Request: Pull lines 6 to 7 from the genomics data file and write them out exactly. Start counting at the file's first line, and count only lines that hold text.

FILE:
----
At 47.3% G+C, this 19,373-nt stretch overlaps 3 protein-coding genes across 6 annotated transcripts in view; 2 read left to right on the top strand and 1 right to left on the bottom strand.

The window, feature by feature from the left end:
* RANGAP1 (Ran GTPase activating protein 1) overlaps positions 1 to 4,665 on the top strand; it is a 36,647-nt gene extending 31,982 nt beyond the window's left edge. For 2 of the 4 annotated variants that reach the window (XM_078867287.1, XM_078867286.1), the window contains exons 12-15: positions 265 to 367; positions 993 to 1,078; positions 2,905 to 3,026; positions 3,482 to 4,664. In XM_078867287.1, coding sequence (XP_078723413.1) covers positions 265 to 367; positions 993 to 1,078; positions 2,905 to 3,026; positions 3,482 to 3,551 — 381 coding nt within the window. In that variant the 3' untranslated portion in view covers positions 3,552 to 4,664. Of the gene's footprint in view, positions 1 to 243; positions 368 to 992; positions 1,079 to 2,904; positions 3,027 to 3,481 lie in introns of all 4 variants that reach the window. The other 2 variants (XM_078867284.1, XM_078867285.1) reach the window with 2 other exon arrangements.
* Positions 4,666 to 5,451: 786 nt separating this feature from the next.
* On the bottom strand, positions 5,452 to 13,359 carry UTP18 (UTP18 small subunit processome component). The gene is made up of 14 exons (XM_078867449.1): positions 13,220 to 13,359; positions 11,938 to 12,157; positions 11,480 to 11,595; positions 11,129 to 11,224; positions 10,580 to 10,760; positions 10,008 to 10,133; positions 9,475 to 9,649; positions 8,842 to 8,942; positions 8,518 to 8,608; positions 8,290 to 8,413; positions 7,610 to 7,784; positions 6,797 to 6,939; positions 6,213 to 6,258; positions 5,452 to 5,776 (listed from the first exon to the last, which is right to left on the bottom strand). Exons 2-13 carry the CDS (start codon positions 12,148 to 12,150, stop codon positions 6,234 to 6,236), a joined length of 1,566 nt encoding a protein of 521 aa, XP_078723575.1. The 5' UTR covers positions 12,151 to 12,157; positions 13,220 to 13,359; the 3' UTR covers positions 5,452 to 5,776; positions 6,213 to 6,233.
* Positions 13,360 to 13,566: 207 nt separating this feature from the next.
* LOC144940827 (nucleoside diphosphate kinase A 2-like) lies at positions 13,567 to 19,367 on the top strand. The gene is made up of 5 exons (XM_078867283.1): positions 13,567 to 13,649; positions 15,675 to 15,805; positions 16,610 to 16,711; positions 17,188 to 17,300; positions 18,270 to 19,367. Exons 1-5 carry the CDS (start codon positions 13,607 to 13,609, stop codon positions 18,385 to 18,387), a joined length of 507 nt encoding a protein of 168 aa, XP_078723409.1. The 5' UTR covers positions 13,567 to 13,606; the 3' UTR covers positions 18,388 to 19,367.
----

* Positions 13,360 to 13,566: 207 nt separating this feature from the next.
* LOC144940827 (nucleoside diphosphate kinase A 2-like) lies at positions 13,567 to 19,367 on the top strand. The gene is made up of 5 exons (XM_078867283.1): positions 13,567 to 13,649; positions 15,675 to 15,805; positions 16,610 to 16,711; positions 17,188 to 17,300; positions 18,270 to 19,367. Exons 1-5 carry the CDS (start codon positions 13,607 to 13,609, stop codon positions 18,385 to 18,387), a joined length of 507 nt encoding a protein of 168 aa, XP_078723409.1. The 5' UTR covers positions 13,567 to 13,606; the 3' UTR covers positions 18,388 to 19,367.